If you don’t have varicose veins yet, well and good. ^_^
Perhaps you will want to make sure you have minimal risks of ever developing those kinds of veins. If interested to know the hows of possible prevention and be one of the least-possible candidates for the scary vvs, visit this link: http://wellbody.net/2013/02/06/how-not-to-have-varicose-veins/
However, if spider and varicose veins have started to show on your skin, especially on the legs, feet and hands parts, it might be better that you become more aware of other possible conditions associated with having varicose veins; i.e. complications.
You see, veins which have become enlarged and tortuous (often times on the leg part although varicose veins can occur elsewhere) may lead to more severe concerns.
Normally, leg muscles pump the veins to return blood to the heart (called the calf muscle pump mechanism), against the effects of gravity. Veins have leaflet valves which prevent blood from flowing backwards (called retrograde flow or reflux).
Now, when veins turn into varicose, the leaflets of the valves no longer meet properly, and the valves may fail to function competently, such that this irregularity may allow blood to flow backwards and cause enlargement even more.
Varicose vein complications are many and varied and the severity of problems associated with them may not always coincide with the visually obvious problem; which means what is visible to the eye may not actually indicate how severe the condition of your varicose veins may be. It is not uncommon that some people with not very prominent veins may complain of significant associated pain. Severe long-standing varicose veins could lead to leg swelling, venous eczema, skin thickening (called lipodermatosclerosis) and ulceration. On another hand, others with large varicose veins may say they are not aware of nor feel any problem.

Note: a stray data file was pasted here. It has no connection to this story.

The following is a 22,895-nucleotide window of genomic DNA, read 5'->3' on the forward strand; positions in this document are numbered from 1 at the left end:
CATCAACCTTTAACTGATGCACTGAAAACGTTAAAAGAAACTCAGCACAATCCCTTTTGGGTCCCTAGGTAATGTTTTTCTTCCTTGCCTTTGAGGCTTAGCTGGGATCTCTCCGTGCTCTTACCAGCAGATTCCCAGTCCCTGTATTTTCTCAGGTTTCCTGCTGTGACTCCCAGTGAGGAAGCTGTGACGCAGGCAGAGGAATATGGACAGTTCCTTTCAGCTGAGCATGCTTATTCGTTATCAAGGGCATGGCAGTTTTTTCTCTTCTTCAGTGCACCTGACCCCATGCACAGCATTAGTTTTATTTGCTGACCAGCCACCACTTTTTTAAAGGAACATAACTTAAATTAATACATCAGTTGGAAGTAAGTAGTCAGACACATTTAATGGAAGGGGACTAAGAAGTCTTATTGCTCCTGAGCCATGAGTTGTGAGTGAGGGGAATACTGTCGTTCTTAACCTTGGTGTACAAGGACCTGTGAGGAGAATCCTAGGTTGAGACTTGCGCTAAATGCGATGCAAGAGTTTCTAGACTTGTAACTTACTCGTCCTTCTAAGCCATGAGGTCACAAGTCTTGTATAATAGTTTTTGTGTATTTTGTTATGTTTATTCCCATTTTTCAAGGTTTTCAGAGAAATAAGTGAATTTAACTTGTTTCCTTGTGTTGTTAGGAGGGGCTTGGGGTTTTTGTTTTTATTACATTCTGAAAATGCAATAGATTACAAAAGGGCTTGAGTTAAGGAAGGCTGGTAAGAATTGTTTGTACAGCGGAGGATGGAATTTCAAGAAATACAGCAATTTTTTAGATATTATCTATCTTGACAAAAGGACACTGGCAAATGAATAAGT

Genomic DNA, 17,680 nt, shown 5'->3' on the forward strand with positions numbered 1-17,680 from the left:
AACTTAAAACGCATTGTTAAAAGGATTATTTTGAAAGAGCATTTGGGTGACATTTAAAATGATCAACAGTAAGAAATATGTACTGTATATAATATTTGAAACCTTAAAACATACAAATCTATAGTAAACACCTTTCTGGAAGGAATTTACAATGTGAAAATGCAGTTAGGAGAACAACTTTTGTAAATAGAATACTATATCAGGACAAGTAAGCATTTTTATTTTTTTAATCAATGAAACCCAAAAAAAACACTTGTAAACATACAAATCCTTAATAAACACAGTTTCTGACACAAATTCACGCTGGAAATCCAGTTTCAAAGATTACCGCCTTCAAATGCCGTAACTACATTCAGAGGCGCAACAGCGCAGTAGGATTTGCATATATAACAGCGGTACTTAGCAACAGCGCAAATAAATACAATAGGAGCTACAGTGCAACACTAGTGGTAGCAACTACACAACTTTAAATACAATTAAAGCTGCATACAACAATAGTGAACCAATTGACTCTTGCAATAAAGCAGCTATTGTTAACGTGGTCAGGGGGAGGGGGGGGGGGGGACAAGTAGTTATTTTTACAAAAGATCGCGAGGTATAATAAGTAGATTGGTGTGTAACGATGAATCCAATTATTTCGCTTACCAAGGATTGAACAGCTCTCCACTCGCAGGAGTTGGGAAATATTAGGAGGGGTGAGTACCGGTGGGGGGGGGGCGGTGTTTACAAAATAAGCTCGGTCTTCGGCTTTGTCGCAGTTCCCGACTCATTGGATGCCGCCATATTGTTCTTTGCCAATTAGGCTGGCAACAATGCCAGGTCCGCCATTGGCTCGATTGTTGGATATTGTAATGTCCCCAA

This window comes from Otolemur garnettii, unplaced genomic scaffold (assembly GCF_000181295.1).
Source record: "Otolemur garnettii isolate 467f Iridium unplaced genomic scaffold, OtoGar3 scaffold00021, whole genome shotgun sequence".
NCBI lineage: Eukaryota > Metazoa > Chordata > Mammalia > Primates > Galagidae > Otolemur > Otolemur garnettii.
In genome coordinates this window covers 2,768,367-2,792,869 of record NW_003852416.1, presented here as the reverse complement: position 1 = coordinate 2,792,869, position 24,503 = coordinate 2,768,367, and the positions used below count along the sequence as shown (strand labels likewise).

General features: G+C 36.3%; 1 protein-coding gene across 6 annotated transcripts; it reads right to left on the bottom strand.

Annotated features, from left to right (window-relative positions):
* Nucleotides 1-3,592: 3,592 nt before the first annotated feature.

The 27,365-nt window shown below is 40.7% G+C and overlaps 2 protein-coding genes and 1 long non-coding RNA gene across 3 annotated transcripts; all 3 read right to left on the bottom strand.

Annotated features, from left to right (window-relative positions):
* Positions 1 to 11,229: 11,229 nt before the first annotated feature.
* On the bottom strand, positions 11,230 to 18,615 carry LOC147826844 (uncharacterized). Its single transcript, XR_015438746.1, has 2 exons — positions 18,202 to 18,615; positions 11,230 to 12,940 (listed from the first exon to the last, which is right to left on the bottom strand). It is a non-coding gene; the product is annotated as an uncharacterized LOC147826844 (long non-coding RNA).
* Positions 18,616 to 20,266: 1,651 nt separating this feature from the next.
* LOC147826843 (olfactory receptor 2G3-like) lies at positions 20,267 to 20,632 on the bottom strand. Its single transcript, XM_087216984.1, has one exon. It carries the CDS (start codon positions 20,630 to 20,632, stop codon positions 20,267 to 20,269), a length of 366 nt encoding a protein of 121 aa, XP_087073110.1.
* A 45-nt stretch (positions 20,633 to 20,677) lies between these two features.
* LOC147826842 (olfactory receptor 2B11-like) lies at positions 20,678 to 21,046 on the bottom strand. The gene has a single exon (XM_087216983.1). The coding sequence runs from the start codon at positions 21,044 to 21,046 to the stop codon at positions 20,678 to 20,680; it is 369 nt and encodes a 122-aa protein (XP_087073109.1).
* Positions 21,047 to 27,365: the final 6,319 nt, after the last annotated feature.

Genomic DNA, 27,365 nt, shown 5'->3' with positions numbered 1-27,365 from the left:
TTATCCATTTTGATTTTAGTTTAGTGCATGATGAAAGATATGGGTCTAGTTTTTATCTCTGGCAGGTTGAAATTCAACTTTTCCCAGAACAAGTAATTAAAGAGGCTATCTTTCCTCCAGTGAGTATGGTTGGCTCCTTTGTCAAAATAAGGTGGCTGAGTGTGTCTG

Although in the majority of cases, varicose veins may cause only a few symptoms, occasionally, they may cause complications associated with the condition. The three most common are:
- Bleeding – thin-walled varicose veins protrude just under the skin; so, accidentally bumping or scratching a large varicose vein may cause severe bleeding because of abnormally high pressure within the damaged veins. The best way to treat an emergency as such is to lie down immediately, raise the leg, and apply direct pressure with a clean cloth to make the bleeding stop; then see your doctor for treatment.
- Phlebitis – refers to an inflammation of a vein and the common form which sometimes affect varicose veins is superficial thrombophlebitis, an inflammation of a vein just below the surface of the skin, which results from a small blood clot. Swelling and redness appear along the affected area of the vein when clots form in veins near the surface of the body. It may not be considered as life threatening as opposed to DVT or deep vein thrombosis.